So when a patent tells me that she was phoned at 8.30pm one Friday evening to be told that her scan was abnormal, I despair. The scanning department had taken it upon themselves to ring her and advise that in view of a suspicious abnormality, they would like to book her for a further, more sophisticated scan.

Friday evening? Surely just a moment's thought would have prevented them making the call then. For many people (but of course far from all) it is wind down time towards the weekend. And the weekend  is not a good time to anxiously wait and worry. Of course no interval is good between news of abnormality and more definitive confirmation one way or the other. But it's just the thoughtlessness of it all. Sadly one outcome of the 24 hour Tesco-ization of society is the failure to realise that such things as significant accidents are more likely when society just runs and runs with no natural rthythm of work and rest (see The 24 hour society- the risks and challenges of a world that never stops). And perhaps more subtly,  this ever expanding working day or week, can make us insensitive to others whose 'moment' in the day or week may well be different from ours.

Timing is vital for the doctor. How often have I thought I knew the answer to a patient's presenting problem within seconds, only to be proved wrong as I have resisted the temptation to interrupt and let the patient finish. And even when my instinct was correct, it's nearly always best to wait. Reassurance given too early in a consultation seldom helps. I'm not sure that timing in sport is learnt or innate, but in medicine it has been be learnt through long practice and close human observation.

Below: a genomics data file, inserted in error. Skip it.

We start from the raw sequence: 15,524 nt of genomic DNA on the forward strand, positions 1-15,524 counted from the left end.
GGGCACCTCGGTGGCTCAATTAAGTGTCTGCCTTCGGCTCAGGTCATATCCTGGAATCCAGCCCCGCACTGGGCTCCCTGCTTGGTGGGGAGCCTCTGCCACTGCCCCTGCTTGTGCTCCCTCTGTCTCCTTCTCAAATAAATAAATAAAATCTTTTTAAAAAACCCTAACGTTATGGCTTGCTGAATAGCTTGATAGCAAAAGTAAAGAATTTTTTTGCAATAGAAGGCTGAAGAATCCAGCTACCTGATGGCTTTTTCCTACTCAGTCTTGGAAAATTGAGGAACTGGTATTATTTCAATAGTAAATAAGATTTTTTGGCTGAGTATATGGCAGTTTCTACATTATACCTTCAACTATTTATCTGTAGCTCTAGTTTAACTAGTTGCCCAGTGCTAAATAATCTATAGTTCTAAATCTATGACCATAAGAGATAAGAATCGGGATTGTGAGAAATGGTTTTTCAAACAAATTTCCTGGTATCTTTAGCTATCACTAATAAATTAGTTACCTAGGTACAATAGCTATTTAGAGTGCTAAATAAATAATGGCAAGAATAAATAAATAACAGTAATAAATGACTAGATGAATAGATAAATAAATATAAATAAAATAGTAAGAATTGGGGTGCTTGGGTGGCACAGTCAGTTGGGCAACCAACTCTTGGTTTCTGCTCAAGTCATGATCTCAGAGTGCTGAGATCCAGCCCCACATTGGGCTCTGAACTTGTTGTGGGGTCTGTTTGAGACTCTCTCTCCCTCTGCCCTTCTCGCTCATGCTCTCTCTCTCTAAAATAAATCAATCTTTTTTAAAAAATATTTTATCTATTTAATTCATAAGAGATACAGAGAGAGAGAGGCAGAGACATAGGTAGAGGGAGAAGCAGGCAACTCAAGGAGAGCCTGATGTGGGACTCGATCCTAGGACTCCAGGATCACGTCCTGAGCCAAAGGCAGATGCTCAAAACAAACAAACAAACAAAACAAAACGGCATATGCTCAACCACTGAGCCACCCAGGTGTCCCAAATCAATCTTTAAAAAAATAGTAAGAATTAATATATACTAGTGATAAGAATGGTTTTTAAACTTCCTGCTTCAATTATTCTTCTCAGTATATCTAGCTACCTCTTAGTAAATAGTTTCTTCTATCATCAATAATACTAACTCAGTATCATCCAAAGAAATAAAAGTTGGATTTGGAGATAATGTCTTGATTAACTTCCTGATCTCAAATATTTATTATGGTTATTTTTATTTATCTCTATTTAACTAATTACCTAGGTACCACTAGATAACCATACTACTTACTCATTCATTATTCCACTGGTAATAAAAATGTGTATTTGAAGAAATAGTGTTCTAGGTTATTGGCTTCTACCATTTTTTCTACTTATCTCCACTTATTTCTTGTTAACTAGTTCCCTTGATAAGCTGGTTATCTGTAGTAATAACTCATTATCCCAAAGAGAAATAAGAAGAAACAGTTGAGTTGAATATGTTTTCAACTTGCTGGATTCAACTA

Wednesday, 14 May 2014

Thursday, 8 May 2014


'We've done it'
What a lovely day we enjoyed last Saturday May 3rd. The sun shone on our beautiful daughter Sarah as she married Owen. We had looked forward to the day for so long, and finally it was here. The service was simple and traditional, but with some lovely touches, such as the variety of musical styles, from Bach to the Proclaimers. And a very helpful short message based on the Four Loves of C S Lewis (4 'Fs'...Family, 'Fysical', Friends and Forgiving love), excellently presented by the pastor of our church (Grace Community Church), Ray Evans.

Hannah enjoying the signing
It was a joy that our other daughter Hannah was maid of honour and looked so lovely with her fellow bridesmaids, Beth and Althea. The morning at home had been such fun with Sarah and the bridesmaids plus my wife Biddy getting ready with the help of hairdressers, a make up 'artist' and the photographer Sam. I was just a spare penny wandering around doing odd jobs. We were naturally anxious about the weather, especially as the reception was held in a marquee beside the River Ouse in the grounds of Bromhall Hall. As it happened the weather was perfect and it was a truly wonderful time.

There is no guarantee of good weather on May 3rd. In 1979, the day of Maggie Thatcher's election victory, Tony Been wrote,
'For eleven hours Caroline and I drove around the constituency, in cold weather which turned to hail and snow.I sat on the roof of the car in a blanket with rubber overtrousers, wearing a woolly cap and anorak. It was freezing'

So for early summer loveliness, the joy of the day, and the radiance of our dear Sarah, I give thanks.  With George Herbert I pray,

Thou who hast given so much to me. Give one thing more, a grateful heart. For Christ's sake.

A message from the other side

No, not that side! But thank God got through surgery ok yesterday. And thanks to all for love support and prayer.